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Kyra Sedgwick explains why it took so long to return to TV

Kyra Sedgwick's new TV series is

Kyra Sedgwick's new TV series is "Ten Days in the Valley," Sundays at 10 p.m. on ABC. Photo Credit: ABC / Paul Sarkis

After ending a seven-year, Emmy-winning run on “The Closer” in 2012, Kyra Sedgwick has finally returned to prime-time TV. On ABC’s “Ten Days in the Valley” (Sundays at 10 p.m.), she plays a Type double-A TV producer and writer Jane Sadler, hooked on booze, coke and whatever else gets her through the night. Her character is smart and accomplished, also deeply flawed and guilt-ridden. She’s a single mother whose only child is snatched from under her nose one night. Jane now has a mission (which should be wrapped over the next corresponding 10 episodes): Find her child and the malefactors, while fighting off her own demons.

 I spoke this week with Sedgwick, 52. An edited version of our chat:

Five years is long time to be gone from prime time. Why so long?

I’m gonna be perfectly honest: I haven’t been flooded with offers. Yeah, I could give you the usual ‘I’ve been looking for the right thing,’ etcetera, but the truth is, I haven’t been flooded with offers. Yes, the idea of doing TV was scary to me for a few years because I was like, ‘I’m never going to have a situation as great as [‘The Closer’]. ... The show was so beloved and was getting nominated every year and it felt like a lot to live up to.


Did you and do you like working in TV or were you looking more for movie roles?

I love working in television because it affords you episode after episode to explore character. In a film, you have an hour and a half, two hours, to show everybody a human being. This is more generous with the time and you get to luxuriate in knowing that you don’t have to show a million different colors in a short, finite period.


I’m puzzled — I thought this was the greatest of TV times for top female actors, thanks partly to the bar you helped raise. What gives?

There are not a lot of great parts. Even though time and again we proved we can make money and get eyes to watch, they make more shows that are male-dominated, or male cast. [Time Warner chief] Jeff Bewkes once told me, if only other shows were making as much as ‘The Closer’ was for this company then we’d all be doing our jobs right.

Not to be naive — OK, let me rephrase, to be perfectly naive, why aren’t there more shows on TV with female leads?

The people who are sitting in those decision-making rooms are mostly men ... Their sensibilities are going to be different and they’re kind of at cross purposes — even though they know they should be aware of gender biases. If I could answer this question by predicting when it will change then I’d be a guru, but I can only say it continues to be true. With ‘Ten Days’ [of which she is also an executive producer] we have a female showrunner, and top female producers ... I wanted to walk the walk, and not be in a position where I would do nothing for women while keep working for men. I love men — I love them! — but I also know I now have the means, and the clout, and I’m going to make this statement.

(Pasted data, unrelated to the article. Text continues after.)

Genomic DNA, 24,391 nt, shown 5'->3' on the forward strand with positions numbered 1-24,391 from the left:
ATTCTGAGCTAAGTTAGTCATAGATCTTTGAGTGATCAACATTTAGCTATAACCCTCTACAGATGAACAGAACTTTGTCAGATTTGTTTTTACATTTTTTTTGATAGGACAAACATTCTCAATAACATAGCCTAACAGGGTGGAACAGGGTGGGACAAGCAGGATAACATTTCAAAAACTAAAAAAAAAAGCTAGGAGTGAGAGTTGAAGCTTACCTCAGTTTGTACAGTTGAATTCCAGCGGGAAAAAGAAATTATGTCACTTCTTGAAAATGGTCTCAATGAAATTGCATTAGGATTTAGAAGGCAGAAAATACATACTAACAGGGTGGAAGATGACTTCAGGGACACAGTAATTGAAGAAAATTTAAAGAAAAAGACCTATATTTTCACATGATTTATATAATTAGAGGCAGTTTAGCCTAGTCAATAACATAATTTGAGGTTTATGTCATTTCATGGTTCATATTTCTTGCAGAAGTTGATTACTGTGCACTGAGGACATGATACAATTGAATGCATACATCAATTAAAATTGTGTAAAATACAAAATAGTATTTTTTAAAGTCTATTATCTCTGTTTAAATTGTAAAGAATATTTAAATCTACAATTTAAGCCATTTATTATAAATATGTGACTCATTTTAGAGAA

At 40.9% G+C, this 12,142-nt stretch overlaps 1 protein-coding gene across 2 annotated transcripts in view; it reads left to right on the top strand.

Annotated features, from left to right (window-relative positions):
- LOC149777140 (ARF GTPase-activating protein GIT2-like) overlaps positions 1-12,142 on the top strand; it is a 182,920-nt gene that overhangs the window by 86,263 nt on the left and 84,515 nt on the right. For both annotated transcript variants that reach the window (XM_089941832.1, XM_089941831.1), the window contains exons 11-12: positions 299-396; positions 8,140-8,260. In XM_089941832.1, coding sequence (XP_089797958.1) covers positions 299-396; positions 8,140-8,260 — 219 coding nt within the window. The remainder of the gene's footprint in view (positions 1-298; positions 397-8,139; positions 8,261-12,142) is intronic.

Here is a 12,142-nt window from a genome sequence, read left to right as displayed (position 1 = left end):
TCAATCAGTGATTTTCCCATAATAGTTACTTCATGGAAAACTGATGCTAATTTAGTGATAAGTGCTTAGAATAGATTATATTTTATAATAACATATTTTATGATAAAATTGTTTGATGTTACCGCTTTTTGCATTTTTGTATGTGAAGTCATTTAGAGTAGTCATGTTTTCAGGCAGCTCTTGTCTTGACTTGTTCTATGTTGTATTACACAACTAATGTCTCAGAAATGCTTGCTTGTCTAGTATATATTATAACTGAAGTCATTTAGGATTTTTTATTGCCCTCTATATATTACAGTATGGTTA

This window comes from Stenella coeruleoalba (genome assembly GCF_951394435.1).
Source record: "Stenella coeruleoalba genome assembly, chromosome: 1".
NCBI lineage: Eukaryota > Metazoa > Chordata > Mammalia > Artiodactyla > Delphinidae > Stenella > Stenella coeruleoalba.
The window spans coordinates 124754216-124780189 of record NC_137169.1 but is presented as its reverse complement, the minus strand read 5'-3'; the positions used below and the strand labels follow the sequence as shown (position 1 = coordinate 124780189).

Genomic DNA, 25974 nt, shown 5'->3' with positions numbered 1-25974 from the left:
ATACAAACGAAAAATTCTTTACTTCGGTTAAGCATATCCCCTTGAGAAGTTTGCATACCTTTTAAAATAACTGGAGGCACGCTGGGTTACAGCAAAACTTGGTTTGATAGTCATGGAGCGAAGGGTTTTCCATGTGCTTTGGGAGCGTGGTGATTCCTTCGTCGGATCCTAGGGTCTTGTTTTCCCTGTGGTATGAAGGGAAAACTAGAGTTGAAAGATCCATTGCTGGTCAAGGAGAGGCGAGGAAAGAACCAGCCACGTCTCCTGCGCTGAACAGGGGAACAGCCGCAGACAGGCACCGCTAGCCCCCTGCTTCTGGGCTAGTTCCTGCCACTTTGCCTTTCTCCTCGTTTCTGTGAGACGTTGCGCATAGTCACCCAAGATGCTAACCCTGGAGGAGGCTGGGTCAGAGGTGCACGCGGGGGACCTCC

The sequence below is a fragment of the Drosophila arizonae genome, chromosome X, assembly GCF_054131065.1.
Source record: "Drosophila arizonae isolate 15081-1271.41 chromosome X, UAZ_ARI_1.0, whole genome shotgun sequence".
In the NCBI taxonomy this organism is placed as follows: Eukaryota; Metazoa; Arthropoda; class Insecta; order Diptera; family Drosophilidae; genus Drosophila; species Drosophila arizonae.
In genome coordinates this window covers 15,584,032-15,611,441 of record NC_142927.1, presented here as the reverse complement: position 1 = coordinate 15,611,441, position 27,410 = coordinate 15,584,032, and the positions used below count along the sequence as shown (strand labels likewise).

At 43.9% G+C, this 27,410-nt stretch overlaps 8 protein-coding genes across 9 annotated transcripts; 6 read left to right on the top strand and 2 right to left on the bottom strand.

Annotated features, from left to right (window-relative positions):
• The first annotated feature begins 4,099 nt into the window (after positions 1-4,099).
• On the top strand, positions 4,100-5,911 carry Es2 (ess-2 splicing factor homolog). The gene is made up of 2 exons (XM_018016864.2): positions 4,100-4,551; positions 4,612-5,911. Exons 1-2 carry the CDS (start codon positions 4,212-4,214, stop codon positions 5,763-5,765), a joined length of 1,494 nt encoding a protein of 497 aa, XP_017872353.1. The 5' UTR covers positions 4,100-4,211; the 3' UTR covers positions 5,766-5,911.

Tell me about Jane — she certainly is complex.

I find her authentic and real. Most of us reach for something — an Adderall, booze, TV, food, shopping, whatever — to try to take the edge off the anxiety and pressure. And she is under a lot of pressure. And when she walks into her writer’s room [of the fictional cop show she writes for] her co-writers blame her immediately: ‘Oh, we were here at 7 a.m.!’ People also wonder whether she’s a good mother, but we never ask whether someone is a ‘good father,’ or if he’s ‘flawed’ or ‘not likable.’ That kind of shaming and categorizing is left for women. But I’m fascinated by her. [‘Ten Days’] is a mystery thriller but it’s really about getting to the bottom of who this woman is and why she is the way she is. You get deeper into her past and get flashes of what it’s like to be navigating the brain of a writer ... and writers do take a lot from their own lives.


As a native New Yorker — now bicoastal —  you have your own balancing act, being married to Kevin Bacon, with two adult children. How do you manage that?

Our kids are old — 28 and 25 — so we’re at that point where we don’t have to worry about that. We do try not to work at the same time and for the most part stick to that, but at this point, we are really much more free to do what we want to do and spend a lot more time together when we’re not working. We enjoy and validate each other’s successes.


What’s the future for “Ten Days” and what’s your next act?

It will definitely be a close-ended mystery, but there will be some unsolved pieces of the mystery. There will be a satisfying end. I also directed a film this year [Lifetime’s ‘Story of a Girl,’ which starred Bacon, and their daughter, Sosie]. I’d love to do more directing.


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